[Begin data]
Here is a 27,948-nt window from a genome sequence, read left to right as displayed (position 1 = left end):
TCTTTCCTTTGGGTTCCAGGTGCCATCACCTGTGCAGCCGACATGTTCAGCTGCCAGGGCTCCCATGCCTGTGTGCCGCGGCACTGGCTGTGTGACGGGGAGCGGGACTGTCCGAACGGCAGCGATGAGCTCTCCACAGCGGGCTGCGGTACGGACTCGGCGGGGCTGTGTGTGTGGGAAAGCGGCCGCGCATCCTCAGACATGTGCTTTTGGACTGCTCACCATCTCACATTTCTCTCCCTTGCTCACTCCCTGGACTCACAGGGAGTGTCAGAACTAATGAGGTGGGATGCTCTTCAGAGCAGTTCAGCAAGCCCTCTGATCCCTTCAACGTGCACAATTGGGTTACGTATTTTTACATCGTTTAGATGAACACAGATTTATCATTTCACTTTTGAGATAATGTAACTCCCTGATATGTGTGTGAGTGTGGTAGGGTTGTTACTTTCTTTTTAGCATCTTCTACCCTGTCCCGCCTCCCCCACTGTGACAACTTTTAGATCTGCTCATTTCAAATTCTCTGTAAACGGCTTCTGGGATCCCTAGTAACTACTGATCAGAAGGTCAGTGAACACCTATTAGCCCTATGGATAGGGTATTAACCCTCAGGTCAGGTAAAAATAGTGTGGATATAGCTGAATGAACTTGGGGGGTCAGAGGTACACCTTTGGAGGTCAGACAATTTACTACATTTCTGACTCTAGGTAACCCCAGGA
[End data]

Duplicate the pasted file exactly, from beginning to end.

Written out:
Here is a 27,948-nt window from a genome sequence, read left to right as displayed (position 1 = left end):
TCTTTCCTTTGGGTTCCAGGTGCCATCACCTGTGCAGCCGACATGTTCAGCTGCCAGGGCTCCCATGCCTGTGTGCCGCGGCACTGGCTGTGTGACGGGGAGCGGGACTGTCCGAACGGCAGCGATGAGCTCTCCACAGCGGGCTGCGGTACGGACTCGGCGGGGCTGTGTGTGTGGGAAAGCGGCCGCGCATCCTCAGACATGTGCTTTTGGACTGCTCACCATCTCACATTTCTCTCCCTTGCTCACTCCCTGGACTCACAGGGAGTGTCAGAACTAATGAGGTGGGATGCTCTTCAGAGCAGTTCAGCAAGCCCTCTGATCCCTTCAACGTGCACAATTGGGTTACGTATTTTTACATCGTTTAGATGAACACAGATTTATCATTTCACTTTTGAGATAATGTAACTCCCTGATATGTGTGTGAGTGTGGTAGGGTTGTTACTTTCTTTTTAGCATCTTCTACCCTGTCCCGCCTCCCCCACTGTGACAACTTTTAGATCTGCTCATTTCAAATTCTCTGTAAACGGCTTCTGGGATCCCTAGTAACTACTGATCAGAAGGTCAGTGAACACCTATTAGCCCTATGGATAGGGTATTAACCCTCAGGTCAGGTAAAAATAGTGTGGATATAGCTGAATGAACTTGGGGGGTCAGAGGTACACCTTTGGAGGTCAGACAATTTACTACATTTCTGACTCTAGGTAACCCCAGGA